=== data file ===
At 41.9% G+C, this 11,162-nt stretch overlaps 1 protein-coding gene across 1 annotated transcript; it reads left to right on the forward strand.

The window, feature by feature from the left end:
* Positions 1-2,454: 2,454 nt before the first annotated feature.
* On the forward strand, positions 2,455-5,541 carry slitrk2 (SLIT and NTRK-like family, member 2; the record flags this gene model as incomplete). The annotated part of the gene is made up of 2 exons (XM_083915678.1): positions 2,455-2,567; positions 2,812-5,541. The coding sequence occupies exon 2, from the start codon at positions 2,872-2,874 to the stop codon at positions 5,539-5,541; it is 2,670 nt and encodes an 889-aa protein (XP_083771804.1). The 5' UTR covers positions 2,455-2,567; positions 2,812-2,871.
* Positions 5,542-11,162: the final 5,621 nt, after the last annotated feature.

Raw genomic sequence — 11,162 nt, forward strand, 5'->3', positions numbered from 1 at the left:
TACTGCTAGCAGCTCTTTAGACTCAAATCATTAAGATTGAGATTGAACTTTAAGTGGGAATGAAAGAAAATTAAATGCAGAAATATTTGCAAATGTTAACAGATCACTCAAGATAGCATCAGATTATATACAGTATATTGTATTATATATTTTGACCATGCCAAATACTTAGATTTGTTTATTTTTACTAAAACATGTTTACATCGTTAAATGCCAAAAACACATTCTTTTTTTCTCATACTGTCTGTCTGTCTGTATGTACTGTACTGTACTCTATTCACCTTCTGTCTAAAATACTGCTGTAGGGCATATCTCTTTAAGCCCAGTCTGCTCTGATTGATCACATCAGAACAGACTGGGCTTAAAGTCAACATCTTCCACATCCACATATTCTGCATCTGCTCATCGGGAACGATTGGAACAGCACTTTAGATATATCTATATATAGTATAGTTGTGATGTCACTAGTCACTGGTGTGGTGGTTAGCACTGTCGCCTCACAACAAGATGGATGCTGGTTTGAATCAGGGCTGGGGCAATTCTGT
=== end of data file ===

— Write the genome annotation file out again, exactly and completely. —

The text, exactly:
At 41.9% G+C, this 11,162-nt stretch overlaps 1 protein-coding gene across 1 annotated transcript; it reads left to right on the forward strand.

The window, feature by feature from the left end:
* Positions 1-2,454: 2,454 nt before the first annotated feature.
* On the forward strand, positions 2,455-5,541 carry slitrk2 (SLIT and NTRK-like family, member 2; the record flags this gene model as incomplete). The annotated part of the gene is made up of 2 exons (XM_083915678.1): positions 2,455-2,567; positions 2,812-5,541. The coding sequence occupies exon 2, from the start codon at positions 2,872-2,874 to the stop codon at positions 5,539-5,541; it is 2,670 nt and encodes an 889-aa protein (XP_083771804.1). The 5' UTR covers positions 2,455-2,567; positions 2,812-2,871.
* Positions 5,542-11,162: the final 5,621 nt, after the last annotated feature.

Raw genomic sequence — 11,162 nt, forward strand, 5'->3', positions numbered from 1 at the left:
TACTGCTAGCAGCTCTTTAGACTCAAATCATTAAGATTGAGATTGAACTTTAAGTGGGAATGAAAGAAAATTAAATGCAGAAATATTTGCAAATGTTAACAGATCACTCAAGATAGCATCAGATTATATACAGTATATTGTATTATATATTTTGACCATGCCAAATACTTAGATTTGTTTATTTTTACTAAAACATGTTTACATCGTTAAATGCCAAAAACACATTCTTTTTTTCTCATACTGTCTGTCTGTCTGTATGTACTGTACTGTACTCTATTCACCTTCTGTCTAAAATACTGCTGTAGGGCATATCTCTTTAAGCCCAGTCTGCTCTGATTGATCACATCAGAACAGACTGGGCTTAAAGTCAACATCTTCCACATCCACATATTCTGCATCTGCTCATCGGGAACGATTGGAACAGCACTTTAGATATATCTATATATAGTATAGTTGTGATGTCACTAGTCACTGGTGTGGTGGTTAGCACTGTCGCCTCACAACAAGATGGATGCTGGTTTGAATCAGGGCTGGGGCAATTCTGT